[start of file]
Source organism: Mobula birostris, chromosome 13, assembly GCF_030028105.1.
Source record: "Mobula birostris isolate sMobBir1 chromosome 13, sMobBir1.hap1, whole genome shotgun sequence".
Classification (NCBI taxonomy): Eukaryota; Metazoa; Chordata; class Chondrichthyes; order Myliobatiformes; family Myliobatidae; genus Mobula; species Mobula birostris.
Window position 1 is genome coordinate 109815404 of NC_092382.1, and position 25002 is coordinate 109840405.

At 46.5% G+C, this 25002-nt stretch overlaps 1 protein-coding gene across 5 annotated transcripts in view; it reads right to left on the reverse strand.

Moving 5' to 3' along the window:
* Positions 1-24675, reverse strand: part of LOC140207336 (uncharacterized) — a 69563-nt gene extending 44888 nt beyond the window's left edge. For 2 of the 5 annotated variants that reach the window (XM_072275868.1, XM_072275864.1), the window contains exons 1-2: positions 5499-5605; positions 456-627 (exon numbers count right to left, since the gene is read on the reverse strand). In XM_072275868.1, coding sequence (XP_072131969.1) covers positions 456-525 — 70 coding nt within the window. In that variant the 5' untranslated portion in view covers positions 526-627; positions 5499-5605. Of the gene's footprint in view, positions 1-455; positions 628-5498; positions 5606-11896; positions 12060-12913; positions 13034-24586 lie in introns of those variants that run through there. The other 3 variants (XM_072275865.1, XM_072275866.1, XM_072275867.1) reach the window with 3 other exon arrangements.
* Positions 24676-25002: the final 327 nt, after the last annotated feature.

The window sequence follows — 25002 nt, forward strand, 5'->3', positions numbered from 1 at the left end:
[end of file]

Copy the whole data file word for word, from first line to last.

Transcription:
Source organism: Mobula birostris, chromosome 13, assembly GCF_030028105.1.
Source record: "Mobula birostris isolate sMobBir1 chromosome 13, sMobBir1.hap1, whole genome shotgun sequence".
Classification (NCBI taxonomy): Eukaryota; Metazoa; Chordata; class Chondrichthyes; order Myliobatiformes; family Myliobatidae; genus Mobula; species Mobula birostris.
Window position 1 is genome coordinate 109815404 of NC_092382.1, and position 25002 is coordinate 109840405.

At 46.5% G+C, this 25002-nt stretch overlaps 1 protein-coding gene across 5 annotated transcripts in view; it reads right to left on the reverse strand.

Moving 5' to 3' along the window:
* Positions 1-24675, reverse strand: part of LOC140207336 (uncharacterized) — a 69563-nt gene extending 44888 nt beyond the window's left edge. For 2 of the 5 annotated variants that reach the window (XM_072275868.1, XM_072275864.1), the window contains exons 1-2: positions 5499-5605; positions 456-627 (exon numbers count right to left, since the gene is read on the reverse strand). In XM_072275868.1, coding sequence (XP_072131969.1) covers positions 456-525 — 70 coding nt within the window. In that variant the 5' untranslated portion in view covers positions 526-627; positions 5499-5605. Of the gene's footprint in view, positions 1-455; positions 628-5498; positions 5606-11896; positions 12060-12913; positions 13034-24586 lie in introns of those variants that run through there. The other 3 variants (XM_072275865.1, XM_072275866.1, XM_072275867.1) reach the window with 3 other exon arrangements.
* Positions 24676-25002: the final 327 nt, after the last annotated feature.

The window sequence follows — 25002 nt, forward strand, 5'->3', positions numbered from 1 at the left end: